Tuile, which is French for "tile," is a thin, crisp cookie that's placed around a curved object while still warm to give it the shape of a roof tile.
- Yield: Makes about 4 dozen
- 1/2 cup dried sour cherries
- 1/2 cup warm water
- 2/3 cup firmly packed light-brown sugar
- 1/2 cup (1 stick) unsalted butter
- 1/2 cup corn syrup
- 1 pinch of salt
- 2/3 cup cake flour (not self-rising), sifted
Place cherries in a small bowl, and add enough warm water to cover. Let stand until softened, about 20 minutes. Drain well, coarsely chop, and set aside.
In a medium saucepan, combine the sugar, butter, corn syrup, and salt. Place over medium heat, and cook, stirring, until sugar is dissolved and butter is melted, about 5 minutes. Whisk in the flour. Fold in the cherries. Transfer to a small bowl, cover with plastic wrap, and refrigerate until firm, about 1 hour.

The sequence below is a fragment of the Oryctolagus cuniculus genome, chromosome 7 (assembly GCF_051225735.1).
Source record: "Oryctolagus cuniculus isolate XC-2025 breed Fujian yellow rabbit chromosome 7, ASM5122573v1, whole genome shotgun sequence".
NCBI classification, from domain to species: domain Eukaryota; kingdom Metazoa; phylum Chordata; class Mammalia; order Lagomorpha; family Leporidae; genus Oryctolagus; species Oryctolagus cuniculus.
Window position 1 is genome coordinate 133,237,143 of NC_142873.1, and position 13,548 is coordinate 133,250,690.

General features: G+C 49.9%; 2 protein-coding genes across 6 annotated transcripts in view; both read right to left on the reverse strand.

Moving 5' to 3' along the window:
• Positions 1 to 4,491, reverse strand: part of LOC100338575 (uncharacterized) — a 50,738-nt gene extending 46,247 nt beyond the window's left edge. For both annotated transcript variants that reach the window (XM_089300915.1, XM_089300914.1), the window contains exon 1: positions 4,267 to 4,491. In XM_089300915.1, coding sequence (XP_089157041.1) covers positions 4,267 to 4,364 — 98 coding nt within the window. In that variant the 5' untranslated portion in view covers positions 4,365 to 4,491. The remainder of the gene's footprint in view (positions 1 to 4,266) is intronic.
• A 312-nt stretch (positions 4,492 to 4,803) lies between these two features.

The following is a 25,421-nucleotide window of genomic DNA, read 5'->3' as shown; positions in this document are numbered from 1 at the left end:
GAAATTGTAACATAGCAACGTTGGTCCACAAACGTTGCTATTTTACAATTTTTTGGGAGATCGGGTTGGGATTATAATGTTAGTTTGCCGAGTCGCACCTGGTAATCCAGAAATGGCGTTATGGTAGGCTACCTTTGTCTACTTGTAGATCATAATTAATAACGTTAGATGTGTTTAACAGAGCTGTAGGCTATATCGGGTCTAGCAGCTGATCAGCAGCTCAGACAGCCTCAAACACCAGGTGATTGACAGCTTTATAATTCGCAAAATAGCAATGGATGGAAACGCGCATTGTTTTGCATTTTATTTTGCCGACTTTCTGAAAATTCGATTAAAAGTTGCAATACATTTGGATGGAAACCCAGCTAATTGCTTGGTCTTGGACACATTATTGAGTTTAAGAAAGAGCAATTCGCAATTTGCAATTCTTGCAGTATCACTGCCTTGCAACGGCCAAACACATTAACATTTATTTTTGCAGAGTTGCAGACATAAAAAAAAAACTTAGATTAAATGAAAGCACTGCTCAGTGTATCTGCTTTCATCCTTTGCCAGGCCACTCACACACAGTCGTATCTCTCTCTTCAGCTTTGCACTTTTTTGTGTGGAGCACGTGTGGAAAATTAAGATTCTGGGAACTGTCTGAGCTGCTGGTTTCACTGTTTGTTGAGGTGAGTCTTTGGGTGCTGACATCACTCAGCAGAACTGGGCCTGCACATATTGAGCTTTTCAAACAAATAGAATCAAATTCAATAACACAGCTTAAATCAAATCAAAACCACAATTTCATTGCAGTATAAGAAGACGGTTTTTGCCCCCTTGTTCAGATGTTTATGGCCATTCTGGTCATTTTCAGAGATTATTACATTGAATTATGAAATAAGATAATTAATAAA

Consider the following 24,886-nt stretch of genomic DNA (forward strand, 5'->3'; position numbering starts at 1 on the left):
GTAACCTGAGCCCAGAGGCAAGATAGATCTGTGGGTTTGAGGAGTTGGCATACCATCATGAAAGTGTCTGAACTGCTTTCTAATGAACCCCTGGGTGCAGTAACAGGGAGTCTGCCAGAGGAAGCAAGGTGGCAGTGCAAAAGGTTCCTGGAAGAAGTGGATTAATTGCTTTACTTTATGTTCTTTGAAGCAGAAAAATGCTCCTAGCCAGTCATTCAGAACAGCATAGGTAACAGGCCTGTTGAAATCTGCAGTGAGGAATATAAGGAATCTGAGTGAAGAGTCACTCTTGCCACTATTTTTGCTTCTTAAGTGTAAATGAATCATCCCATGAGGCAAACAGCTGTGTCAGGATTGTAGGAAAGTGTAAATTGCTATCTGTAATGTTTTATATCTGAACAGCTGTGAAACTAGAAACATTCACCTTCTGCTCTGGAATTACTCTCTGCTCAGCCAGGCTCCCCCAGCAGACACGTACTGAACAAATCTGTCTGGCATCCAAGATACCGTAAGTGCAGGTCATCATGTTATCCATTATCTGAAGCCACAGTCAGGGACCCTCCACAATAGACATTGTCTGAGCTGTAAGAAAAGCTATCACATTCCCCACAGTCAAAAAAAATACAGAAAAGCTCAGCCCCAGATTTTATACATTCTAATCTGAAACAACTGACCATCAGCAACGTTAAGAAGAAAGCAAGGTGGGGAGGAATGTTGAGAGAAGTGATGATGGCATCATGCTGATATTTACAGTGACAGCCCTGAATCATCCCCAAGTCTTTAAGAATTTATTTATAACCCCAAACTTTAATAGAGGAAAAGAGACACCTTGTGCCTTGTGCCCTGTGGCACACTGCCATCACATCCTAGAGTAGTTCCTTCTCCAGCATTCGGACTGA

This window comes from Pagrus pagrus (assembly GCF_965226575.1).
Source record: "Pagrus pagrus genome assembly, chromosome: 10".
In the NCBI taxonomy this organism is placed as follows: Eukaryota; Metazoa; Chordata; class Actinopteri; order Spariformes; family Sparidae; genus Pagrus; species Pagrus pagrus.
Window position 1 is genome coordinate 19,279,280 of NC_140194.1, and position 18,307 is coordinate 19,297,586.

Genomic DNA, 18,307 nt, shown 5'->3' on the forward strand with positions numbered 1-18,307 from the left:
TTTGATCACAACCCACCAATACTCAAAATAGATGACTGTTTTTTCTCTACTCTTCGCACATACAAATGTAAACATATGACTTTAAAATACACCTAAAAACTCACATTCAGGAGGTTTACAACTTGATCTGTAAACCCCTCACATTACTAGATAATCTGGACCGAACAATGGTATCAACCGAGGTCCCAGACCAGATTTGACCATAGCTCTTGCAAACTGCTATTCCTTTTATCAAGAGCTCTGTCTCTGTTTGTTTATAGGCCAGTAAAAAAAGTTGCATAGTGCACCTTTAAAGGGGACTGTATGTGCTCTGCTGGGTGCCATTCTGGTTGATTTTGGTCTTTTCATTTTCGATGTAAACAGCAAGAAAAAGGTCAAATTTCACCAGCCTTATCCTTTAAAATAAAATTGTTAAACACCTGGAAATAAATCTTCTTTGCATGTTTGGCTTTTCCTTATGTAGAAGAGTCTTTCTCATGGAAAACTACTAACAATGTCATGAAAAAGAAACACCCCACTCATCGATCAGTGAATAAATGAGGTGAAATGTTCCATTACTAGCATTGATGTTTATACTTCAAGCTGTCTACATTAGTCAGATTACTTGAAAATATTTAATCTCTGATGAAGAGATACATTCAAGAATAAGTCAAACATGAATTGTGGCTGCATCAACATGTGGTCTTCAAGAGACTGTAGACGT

Preheat oven to 375 degrees. Line baking sheets with Silpats (French nonstick baking mats); set aside.
Remove dough from refrigerator. Roll into 3/4-inch balls, and place on prepared baking sheets about 2 inches apart. Press down lightly with palm of hand to flatten slightly.
Bake, one baking sheet at a time, until golden brown, 7 to 9 minutes. Remove from oven, and let cool for about 10 seconds. Use a small offset spatula to remove one cookie from baking sheet. Wrap around a cannoli mold or the handle of a wooden spoon, to create a tube. Repeat with remaining cookies. The cookies need to be warm to shape; if they get cold, return them to the oven briefly until they are pliable.